Smoking Cessation on the NHS

There’s a stop smoking promotion by NHS England called ‘Stoptober’, presumably because this scheme was launched in the month of October.

Stoptober is the conventional approach – discouraging. They seem to recognize this fact and try to make a joke of it:

Welcome to Day 1 of Stoptober. Now, it’s fair to say that this is the toughest day. Why? Because people keep coming up to you telling you it’s the toughest day.

Day 2. You may also feel a bit dizzy… carbon monoxide has disappeared from your body and your lungs will start to clear of (sic) mucus and other toxins. (I didn’t know mucus was a toxin.)

Day 3. GRRRRRRRRR!!!! (sic)… If you are feeling a bit emotional or moody, don’t worry that’s normal and it will get easier. Tell your friends and family that you might be a little snappy for a couple of days

Inevitably, there’s dumbed down vulgarity and innuendo:

Day 4. Just think, on your next night out, you can get ejected from a nightclub, spill a kebab down your top, get told to p*** off by an attractive member of the opposite sex and – if you haven’t smoked – it’s still a triumph!

Day 5…it’s not because you honk like Fireman Sam’s jockstrap…

Day 12. Let’s talk about sex! Stopping smoking increases blood flow and circulation (what’s the difference?) all over your body – which increases arousal for both men and women. So keep it up! If you know what we mean.

Back to Day 3. A link to Facebook reveals an appeal from a desperate-sounding woman:

wish u had more info on here as to the different things that stopping smoking can make u feel, ie , spaced out lack of concentration, which isn’t good when ur driving, just nodding off , lack of sleep at night, constant urge for loo, xtra peeing, achy eatling more , bloating , wind, . it would help more people if these subjects were covered on this official site , its not always about the craving, I want to understand whats going on with my body and why its affected in this way, it is that what keeps my incentive up, but would love more info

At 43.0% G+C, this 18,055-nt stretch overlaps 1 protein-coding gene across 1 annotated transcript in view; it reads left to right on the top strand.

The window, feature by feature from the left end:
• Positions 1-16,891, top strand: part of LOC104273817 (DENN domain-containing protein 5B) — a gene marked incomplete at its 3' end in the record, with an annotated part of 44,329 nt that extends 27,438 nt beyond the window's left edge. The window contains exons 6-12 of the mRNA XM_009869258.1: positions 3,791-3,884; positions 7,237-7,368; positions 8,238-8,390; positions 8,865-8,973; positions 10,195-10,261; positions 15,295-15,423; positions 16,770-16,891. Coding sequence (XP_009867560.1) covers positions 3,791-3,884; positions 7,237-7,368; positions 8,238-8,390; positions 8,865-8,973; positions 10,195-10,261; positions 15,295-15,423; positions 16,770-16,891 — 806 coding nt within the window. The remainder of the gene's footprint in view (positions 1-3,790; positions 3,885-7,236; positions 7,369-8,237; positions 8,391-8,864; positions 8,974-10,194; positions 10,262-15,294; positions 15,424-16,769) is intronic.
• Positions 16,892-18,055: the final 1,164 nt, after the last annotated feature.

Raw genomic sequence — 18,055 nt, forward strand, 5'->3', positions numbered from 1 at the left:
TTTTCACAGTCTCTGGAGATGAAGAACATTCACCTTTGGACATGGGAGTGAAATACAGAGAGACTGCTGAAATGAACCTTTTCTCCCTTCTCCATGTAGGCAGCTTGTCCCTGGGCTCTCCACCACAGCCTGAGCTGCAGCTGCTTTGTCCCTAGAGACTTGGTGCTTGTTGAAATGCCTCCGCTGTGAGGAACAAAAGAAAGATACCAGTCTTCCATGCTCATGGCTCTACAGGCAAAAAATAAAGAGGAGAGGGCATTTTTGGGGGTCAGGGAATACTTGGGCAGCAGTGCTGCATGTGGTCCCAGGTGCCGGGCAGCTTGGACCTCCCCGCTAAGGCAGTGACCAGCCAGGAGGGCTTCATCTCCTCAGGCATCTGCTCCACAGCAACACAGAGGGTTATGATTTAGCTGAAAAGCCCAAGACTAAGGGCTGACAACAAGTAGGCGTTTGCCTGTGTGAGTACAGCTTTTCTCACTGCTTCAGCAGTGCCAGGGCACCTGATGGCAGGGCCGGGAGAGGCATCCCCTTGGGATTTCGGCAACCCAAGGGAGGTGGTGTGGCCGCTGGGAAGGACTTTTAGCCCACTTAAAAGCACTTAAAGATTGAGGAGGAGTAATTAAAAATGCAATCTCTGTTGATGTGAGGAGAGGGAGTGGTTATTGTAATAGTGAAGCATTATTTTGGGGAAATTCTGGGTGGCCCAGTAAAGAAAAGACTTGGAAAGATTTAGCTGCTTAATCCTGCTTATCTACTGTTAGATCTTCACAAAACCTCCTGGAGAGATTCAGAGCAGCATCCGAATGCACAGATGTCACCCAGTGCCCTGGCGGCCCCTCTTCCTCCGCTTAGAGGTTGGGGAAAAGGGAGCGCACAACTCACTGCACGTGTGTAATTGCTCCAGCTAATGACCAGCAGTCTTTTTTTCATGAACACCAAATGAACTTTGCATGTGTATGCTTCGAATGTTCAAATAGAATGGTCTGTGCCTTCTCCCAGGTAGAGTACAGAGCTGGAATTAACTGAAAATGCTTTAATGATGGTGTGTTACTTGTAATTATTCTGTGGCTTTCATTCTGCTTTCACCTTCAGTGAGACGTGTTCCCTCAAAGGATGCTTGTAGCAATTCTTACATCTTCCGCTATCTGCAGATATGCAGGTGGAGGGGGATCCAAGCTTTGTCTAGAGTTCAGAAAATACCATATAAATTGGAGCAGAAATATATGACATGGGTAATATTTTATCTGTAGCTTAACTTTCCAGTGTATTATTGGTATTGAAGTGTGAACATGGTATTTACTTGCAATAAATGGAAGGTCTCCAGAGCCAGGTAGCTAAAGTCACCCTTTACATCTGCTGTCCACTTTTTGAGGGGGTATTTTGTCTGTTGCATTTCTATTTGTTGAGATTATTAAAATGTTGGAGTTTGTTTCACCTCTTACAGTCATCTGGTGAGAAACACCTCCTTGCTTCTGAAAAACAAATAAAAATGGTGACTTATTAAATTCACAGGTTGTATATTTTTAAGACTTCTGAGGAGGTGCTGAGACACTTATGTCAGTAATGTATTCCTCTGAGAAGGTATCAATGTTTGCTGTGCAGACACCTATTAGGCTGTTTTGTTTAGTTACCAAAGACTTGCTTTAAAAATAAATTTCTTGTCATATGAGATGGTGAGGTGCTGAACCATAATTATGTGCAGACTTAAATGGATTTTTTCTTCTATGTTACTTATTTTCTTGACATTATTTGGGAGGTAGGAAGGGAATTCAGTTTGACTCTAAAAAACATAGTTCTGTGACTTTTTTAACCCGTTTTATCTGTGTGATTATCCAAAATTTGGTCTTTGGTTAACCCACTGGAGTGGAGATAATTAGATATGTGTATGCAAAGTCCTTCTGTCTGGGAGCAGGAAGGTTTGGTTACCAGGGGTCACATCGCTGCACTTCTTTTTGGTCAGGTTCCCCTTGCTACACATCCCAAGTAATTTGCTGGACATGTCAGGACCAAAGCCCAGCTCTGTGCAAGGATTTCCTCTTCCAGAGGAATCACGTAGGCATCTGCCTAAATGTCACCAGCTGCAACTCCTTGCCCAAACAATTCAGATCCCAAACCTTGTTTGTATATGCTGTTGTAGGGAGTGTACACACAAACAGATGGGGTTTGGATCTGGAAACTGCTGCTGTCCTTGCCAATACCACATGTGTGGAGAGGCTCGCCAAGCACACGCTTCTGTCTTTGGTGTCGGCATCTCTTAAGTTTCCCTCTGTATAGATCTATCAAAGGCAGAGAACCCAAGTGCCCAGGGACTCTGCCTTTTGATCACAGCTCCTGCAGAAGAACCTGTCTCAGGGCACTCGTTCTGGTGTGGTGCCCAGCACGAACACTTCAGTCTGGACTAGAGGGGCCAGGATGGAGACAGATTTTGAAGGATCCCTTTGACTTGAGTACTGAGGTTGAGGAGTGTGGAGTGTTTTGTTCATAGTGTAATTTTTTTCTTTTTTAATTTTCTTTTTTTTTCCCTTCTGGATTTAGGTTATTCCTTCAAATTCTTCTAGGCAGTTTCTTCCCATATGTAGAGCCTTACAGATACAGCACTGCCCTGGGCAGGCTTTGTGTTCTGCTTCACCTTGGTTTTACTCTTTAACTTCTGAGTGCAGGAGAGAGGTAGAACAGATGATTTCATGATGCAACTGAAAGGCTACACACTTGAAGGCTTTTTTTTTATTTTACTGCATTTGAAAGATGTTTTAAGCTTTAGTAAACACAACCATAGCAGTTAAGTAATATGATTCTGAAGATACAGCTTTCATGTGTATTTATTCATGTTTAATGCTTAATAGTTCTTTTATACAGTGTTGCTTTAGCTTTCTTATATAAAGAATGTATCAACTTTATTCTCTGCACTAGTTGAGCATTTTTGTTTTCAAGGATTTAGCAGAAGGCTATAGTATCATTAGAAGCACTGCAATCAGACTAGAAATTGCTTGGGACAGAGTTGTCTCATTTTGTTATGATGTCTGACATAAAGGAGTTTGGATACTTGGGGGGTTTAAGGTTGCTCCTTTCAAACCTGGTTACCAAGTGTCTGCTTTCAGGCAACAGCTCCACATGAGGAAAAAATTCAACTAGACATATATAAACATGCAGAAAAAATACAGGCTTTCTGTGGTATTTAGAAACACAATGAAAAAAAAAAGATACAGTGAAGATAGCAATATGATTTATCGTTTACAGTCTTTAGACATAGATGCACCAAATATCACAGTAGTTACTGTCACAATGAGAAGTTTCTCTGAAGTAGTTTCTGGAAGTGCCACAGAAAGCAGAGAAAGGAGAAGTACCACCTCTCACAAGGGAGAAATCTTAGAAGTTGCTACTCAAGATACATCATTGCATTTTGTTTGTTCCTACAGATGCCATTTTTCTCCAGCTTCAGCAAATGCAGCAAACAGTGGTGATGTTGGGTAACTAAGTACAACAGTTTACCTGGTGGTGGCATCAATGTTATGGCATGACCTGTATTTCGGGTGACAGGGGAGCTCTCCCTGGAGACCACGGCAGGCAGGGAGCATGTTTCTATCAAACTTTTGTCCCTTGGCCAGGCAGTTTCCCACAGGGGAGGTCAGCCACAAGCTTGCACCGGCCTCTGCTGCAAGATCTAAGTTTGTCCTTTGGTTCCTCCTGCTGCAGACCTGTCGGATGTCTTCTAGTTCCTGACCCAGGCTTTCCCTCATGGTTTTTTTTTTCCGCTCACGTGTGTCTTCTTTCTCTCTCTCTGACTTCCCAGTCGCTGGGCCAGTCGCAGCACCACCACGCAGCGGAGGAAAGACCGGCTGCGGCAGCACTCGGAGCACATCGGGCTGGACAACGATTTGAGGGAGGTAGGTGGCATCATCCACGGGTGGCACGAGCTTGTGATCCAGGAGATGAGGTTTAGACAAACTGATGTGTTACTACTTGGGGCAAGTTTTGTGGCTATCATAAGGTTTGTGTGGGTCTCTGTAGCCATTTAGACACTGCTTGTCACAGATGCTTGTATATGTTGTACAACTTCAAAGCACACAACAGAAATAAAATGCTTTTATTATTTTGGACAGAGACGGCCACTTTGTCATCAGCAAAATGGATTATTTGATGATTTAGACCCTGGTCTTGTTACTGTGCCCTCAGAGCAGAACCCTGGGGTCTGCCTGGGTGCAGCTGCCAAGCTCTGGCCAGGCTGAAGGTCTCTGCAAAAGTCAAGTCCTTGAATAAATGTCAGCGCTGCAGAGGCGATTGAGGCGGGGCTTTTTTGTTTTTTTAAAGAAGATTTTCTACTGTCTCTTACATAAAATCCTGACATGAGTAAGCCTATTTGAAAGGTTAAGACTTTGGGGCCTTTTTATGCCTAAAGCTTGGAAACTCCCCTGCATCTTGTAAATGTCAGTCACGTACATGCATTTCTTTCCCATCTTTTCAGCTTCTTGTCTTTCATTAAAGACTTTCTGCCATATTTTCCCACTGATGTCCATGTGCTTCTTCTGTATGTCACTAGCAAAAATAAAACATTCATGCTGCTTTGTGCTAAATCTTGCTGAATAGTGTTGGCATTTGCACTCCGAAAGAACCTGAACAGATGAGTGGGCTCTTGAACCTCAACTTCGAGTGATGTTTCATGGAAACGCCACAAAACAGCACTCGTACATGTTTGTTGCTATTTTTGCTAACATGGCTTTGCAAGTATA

She’s on the right lines (even if her literacy is wobbly) but nobody does explain it to her. These unpleasant feelings are accepted as if they’re a normal and inevitable part of stopping smoking and the best that can be done is to ‘support’ quitters through this difficult time by motivational sound bites. I sympathize with this woman and the many others who use Facebook to air their problems.

Day 21. Discouragement is thrown at you again:

Stopping smoking is tough but…The fact that you’ve made it this far means you’ve got fantastic willpower. 

In spite of stopping smoking being tough (they told you that on Day 1) you’ve succeeded so far through willpower! So that’s the secret of stopping smoking – for three weeks anyway – willpower! But what if your willpower falters?

Fortunately, however, all this is nonsense. There’s no need to struggle like this. It all depends on the attitude one brings to quitting. If you’ve been told to expect you’ll go through hell, that’s likely what will happen. On the other hand, if you’re helped to understand why you really smoke in the first place and what happens when you stop poisoning yourself with nicotine and approach quitting with the right attitude, in practice you are likely to experience very little difficulty.

How to stop smoking without tears is explained in my book..

Text © Gabriel Symonds